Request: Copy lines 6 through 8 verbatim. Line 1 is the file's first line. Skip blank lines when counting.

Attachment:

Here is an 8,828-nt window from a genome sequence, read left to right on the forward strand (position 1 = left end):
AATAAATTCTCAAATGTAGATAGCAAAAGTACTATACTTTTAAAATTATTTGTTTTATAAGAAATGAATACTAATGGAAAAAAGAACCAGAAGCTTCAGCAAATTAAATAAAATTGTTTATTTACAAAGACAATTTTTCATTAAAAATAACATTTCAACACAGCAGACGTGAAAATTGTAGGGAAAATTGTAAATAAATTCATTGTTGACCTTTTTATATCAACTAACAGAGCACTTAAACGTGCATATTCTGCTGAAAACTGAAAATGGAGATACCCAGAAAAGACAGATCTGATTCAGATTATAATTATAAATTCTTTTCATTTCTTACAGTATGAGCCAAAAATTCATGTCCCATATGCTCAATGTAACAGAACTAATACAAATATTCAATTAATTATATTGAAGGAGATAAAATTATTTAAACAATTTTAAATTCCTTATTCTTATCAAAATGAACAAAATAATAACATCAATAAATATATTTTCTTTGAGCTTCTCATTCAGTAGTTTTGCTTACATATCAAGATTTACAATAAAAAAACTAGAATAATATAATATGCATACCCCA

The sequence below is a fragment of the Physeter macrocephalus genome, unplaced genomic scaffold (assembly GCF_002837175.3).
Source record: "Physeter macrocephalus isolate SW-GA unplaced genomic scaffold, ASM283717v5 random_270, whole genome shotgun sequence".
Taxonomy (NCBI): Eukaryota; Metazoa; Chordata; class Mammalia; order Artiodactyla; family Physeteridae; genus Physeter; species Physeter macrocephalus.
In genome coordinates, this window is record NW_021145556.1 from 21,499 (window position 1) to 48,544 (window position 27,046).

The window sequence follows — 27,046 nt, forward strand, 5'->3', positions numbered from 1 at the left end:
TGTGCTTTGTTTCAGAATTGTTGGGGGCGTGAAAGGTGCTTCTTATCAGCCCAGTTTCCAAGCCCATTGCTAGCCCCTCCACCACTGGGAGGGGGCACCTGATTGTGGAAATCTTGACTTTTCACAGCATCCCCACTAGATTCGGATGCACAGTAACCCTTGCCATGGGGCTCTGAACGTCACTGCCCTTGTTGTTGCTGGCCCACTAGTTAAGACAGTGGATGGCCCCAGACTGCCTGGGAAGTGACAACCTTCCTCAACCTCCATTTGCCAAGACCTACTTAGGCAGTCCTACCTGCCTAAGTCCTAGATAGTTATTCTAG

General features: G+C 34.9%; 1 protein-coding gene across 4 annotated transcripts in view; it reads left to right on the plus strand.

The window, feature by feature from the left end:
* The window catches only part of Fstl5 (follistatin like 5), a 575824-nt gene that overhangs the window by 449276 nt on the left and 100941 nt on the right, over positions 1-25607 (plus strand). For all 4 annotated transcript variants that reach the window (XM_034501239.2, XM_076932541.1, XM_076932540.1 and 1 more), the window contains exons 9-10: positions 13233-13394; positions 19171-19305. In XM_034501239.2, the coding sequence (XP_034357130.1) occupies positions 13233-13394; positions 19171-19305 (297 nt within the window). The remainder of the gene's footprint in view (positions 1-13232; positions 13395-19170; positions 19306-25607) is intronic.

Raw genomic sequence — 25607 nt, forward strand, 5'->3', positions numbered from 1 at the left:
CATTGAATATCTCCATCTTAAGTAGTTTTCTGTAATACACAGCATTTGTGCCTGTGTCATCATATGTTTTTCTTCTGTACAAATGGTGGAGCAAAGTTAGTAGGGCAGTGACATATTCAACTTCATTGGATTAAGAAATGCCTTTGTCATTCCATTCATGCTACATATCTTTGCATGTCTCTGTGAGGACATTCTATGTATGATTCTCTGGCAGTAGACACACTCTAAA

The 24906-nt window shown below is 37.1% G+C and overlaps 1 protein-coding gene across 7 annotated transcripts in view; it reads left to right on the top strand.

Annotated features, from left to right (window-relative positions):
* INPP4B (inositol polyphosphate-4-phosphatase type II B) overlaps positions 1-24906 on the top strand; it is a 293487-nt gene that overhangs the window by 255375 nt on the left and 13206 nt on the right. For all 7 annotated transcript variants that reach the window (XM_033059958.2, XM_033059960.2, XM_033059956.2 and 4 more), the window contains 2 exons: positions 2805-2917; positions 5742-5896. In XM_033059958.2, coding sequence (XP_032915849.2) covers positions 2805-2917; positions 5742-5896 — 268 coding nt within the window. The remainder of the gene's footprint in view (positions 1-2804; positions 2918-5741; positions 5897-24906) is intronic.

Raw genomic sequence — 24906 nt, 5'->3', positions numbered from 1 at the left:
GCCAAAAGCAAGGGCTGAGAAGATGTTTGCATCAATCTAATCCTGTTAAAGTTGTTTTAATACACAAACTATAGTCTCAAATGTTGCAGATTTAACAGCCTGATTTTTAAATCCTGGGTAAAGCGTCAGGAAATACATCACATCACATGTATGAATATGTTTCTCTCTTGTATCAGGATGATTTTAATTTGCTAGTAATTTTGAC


In genome coordinates, this window is record NW_021145556.1 from 21,499 (window position 1) to 48,544 (window position 27,046).

The window sequence follows — 27,046 nt, forward strand, 5'->3', positions numbered from 1 at the left end:
TGTGCTTTGTTTCAGAATTGTTGGGGGCGTGAAAGGTGCTTCTTATCAGCCCAGTTTCCAAGCCCATTGCTAGCCCCTCCACCACTGGGAGGGGGCACCTGATTGTGGAAATCTTGACTTTTCACAGCATCCCCACTAGATTCGGATGCACAGTAACCCTTGCCATGGGGCTCTGAACGTCACTGCCCTTGTTGTTGCTGGCCCACTAGTTAAGACAGTGGATGGCCCCAGACTGCCTGGGAAGTGACAACCTTCCTCAACCTCCATTTGCCAAGACCTACTTAGGCAGTCCTACCTGCCTAAGTCCTAGATAGTTATTCTAG